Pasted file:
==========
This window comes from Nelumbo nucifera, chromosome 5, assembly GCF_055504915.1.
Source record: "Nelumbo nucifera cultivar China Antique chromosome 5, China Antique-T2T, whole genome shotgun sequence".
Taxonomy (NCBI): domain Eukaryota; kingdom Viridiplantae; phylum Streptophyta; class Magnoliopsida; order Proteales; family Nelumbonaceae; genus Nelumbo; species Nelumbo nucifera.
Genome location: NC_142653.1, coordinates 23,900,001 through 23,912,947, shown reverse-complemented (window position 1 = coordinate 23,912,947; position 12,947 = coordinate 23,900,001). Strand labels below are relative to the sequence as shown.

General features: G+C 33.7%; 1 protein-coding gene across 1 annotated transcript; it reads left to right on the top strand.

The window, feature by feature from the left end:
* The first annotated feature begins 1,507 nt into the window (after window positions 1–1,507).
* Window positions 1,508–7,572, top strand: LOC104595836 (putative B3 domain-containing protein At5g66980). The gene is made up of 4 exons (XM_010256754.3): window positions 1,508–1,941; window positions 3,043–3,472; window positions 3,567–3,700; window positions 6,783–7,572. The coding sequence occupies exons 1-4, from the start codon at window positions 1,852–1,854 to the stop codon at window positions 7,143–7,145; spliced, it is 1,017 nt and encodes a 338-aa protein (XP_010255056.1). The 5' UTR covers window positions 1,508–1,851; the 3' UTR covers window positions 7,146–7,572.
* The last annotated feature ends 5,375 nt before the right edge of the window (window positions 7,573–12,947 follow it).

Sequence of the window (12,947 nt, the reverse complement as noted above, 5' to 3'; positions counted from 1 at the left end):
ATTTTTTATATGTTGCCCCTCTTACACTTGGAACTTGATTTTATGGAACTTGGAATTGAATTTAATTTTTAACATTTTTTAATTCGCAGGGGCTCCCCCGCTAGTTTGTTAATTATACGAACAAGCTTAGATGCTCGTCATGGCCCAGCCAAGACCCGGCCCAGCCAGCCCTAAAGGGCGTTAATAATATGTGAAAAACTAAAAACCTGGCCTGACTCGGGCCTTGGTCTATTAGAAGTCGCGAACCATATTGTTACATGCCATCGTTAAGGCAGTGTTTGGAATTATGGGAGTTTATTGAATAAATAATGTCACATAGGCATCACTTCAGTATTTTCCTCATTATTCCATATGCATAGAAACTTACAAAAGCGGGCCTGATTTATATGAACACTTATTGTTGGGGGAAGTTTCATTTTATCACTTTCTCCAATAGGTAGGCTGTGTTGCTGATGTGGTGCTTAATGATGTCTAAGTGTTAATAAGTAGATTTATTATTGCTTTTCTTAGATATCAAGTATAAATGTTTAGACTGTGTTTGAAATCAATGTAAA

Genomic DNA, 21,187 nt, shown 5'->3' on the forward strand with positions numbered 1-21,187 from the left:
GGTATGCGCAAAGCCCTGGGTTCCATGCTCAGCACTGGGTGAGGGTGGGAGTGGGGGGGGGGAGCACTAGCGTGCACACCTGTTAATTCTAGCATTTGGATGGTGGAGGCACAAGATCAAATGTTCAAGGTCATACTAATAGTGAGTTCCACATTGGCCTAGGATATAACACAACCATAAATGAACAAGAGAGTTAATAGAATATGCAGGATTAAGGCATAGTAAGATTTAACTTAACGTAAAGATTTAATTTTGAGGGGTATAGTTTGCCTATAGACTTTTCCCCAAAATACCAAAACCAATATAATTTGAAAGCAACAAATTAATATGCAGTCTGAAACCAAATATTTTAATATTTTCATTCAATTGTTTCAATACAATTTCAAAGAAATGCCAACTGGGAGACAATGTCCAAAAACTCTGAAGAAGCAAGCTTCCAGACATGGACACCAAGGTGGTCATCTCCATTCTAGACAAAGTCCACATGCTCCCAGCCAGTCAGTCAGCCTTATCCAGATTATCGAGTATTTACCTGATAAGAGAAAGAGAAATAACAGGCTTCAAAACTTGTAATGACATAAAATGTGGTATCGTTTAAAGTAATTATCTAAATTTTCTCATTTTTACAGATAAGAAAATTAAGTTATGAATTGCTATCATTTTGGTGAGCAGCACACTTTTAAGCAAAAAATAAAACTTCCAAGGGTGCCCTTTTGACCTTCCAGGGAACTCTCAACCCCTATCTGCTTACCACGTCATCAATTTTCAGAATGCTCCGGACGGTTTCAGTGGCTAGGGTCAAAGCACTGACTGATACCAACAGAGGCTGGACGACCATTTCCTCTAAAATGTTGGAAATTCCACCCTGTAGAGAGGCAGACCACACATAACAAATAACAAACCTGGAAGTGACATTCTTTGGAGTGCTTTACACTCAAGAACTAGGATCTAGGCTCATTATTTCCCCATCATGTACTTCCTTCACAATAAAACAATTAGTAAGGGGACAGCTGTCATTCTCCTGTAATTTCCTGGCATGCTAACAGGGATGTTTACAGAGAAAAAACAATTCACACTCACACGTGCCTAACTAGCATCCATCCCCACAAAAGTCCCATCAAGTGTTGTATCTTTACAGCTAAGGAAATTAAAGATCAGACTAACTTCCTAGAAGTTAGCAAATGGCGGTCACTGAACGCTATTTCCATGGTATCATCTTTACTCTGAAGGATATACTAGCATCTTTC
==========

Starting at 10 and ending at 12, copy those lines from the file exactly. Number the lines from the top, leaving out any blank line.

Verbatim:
Sequence of the window (12,947 nt, the reverse complement as noted above, 5' to 3'; positions counted from 1 at the left end):
ATTTTTTATATGTTGCCCCTCTTACACTTGGAACTTGATTTTATGGAACTTGGAATTGAATTTAATTTTTAACATTTTTTAATTCGCAGGGGCTCCCCCGCTAGTTTGTTAATTATACGAACAAGCTTAGATGCTCGTCATGGCCCAGCCAAGACCCGGCCCAGCCAGCCCTAAAGGGCGTTAATAATATGTGAAAAACTAAAAACCTGGCCTGACTCGGGCCTTGGTCTATTAGAAGTCGCGAACCATATTGTTACATGCCATCGTTAAGGCAGTGTTTGGAATTATGGGAGTTTATTGAATAAATAATGTCACATAGGCATCACTTCAGTATTTTCCTCATTATTCCATATGCATAGAAACTTACAAAAGCGGGCCTGATTTATATGAACACTTATTGTTGGGGGAAGTTTCATTTTATCACTTTCTCCAATAGGTAGGCTGTGTTGCTGATGTGGTGCTTAATGATGTCTAAGTGTTAATAAGTAGATTTATTATTGCTTTTCTTAGATATCAAGTATAAATGTTTAGACTGTGTTTGAAATCAATGTAAA

Genomic DNA, 21,187 nt, shown 5'->3' on the forward strand with positions numbered 1-21,187 from the left: